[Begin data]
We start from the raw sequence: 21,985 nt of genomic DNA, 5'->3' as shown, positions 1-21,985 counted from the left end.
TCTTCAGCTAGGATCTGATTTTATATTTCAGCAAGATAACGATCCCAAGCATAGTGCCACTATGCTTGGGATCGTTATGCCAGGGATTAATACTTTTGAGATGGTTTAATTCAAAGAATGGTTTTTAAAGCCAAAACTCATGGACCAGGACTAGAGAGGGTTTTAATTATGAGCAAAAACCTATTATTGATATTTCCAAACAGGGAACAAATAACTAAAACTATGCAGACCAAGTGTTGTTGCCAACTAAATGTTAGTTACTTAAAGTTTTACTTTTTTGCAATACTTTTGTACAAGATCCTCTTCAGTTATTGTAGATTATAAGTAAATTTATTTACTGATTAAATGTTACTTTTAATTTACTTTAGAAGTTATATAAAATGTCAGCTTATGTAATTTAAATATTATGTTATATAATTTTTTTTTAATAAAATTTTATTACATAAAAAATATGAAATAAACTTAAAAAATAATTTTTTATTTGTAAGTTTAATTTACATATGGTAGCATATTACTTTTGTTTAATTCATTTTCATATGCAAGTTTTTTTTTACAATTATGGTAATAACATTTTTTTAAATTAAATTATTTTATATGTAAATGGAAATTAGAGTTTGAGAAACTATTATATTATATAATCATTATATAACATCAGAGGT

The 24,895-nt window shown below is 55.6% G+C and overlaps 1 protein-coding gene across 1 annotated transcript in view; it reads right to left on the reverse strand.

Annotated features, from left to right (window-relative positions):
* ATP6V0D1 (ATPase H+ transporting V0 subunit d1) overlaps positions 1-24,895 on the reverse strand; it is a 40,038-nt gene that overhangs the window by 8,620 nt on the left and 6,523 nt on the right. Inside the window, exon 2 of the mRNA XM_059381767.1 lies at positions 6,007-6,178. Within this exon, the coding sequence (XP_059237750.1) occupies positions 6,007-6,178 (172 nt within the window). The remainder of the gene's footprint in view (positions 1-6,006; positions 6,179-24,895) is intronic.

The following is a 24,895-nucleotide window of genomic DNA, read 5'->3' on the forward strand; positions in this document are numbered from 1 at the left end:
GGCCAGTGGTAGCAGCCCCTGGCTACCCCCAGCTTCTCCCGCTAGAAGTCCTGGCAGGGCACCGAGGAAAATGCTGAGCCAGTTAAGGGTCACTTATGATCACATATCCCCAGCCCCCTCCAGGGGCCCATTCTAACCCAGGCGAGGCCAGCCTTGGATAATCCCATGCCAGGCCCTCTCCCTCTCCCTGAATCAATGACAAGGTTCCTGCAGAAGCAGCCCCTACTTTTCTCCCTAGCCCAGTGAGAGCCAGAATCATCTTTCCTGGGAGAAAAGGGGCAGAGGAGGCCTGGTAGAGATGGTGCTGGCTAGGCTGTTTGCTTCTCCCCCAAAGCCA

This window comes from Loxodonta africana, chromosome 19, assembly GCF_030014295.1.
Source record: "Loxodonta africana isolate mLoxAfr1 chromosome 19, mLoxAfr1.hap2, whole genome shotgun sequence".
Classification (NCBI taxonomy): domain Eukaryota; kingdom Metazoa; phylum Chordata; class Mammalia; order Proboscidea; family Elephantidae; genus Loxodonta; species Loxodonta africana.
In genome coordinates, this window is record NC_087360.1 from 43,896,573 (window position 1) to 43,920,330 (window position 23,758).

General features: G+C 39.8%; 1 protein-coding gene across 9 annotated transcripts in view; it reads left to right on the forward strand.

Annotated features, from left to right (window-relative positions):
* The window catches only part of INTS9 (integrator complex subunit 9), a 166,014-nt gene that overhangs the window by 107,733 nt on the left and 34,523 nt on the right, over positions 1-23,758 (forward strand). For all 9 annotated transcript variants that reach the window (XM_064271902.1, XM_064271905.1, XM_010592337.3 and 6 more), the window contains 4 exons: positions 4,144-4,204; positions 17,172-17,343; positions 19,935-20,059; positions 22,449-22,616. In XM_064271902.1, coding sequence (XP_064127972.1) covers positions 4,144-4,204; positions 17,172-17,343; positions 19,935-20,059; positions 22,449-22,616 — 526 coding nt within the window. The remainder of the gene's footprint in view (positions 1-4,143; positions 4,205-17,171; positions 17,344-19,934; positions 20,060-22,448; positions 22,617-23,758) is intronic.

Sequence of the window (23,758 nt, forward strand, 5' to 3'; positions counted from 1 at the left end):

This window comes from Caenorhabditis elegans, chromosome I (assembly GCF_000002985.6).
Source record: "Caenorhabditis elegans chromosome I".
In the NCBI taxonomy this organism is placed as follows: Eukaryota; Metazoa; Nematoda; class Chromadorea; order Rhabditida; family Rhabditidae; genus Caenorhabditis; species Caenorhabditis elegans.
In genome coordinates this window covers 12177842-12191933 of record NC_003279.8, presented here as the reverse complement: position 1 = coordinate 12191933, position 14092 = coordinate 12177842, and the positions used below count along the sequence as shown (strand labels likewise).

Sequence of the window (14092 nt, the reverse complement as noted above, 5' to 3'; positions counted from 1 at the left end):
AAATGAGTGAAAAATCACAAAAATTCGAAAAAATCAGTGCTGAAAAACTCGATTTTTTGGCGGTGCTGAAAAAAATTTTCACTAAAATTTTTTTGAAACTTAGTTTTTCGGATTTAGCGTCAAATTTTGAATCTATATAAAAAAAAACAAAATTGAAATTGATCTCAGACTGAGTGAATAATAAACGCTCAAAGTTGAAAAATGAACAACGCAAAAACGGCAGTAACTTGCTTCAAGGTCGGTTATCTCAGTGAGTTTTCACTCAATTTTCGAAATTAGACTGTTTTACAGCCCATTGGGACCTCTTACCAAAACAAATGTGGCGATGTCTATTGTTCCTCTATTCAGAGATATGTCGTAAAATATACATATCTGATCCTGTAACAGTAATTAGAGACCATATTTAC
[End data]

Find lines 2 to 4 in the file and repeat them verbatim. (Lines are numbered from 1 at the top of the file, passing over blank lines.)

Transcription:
TCTTCAGCTAGGATCTGATTTTATATTTCAGCAAGATAACGATCCCAAGCATAGTGCCACTATGCTTGGGATCGTTATGCCAGGGATTAATACTTTTGAGATGGTTTAATTCAAAGAATGGTTTTTAAAGCCAAAACTCATGGACCAGGACTAGAGAGGGTTTTAATTATGAGCAAAAACCTATTATTGATATTTCCAAACAGGGAACAAATAACTAAAACTATGCAGACCAAGTGTTGTTGCCAACTAAATGTTAGTTACTTAAAGTTTTACTTTTTTGCAATACTTTTGTACAAGATCCTCTTCAGTTATTGTAGATTATAAGTAAATTTATTTACTGATTAAATGTTACTTTTAATTTACTTTAGAAGTTATATAAAATGTCAGCTTATGTAATTTAAATATTATGTTATATAATTTTTTTTTAATAAAATTTTATTACATAAAAAATATGAAATAAACTTAAAAAATAATTTTTTATTTGTAAGTTTAATTTACATATGGTAGCATATTACTTTTGTTTAATTCATTTTCATATGCAAGTTTTTTTTTACAATTATGGTAATAACATTTTTTTAAATTAAATTATTTTATATGTAAATGGAAATTAGAGTTTGAGAAACTATTATATTATATAATCATTATATAACATCAGAGGT

The 24,895-nt window shown below is 55.6% G+C and overlaps 1 protein-coding gene across 1 annotated transcript in view; it reads right to left on the reverse strand.

Annotated features, from left to right (window-relative positions):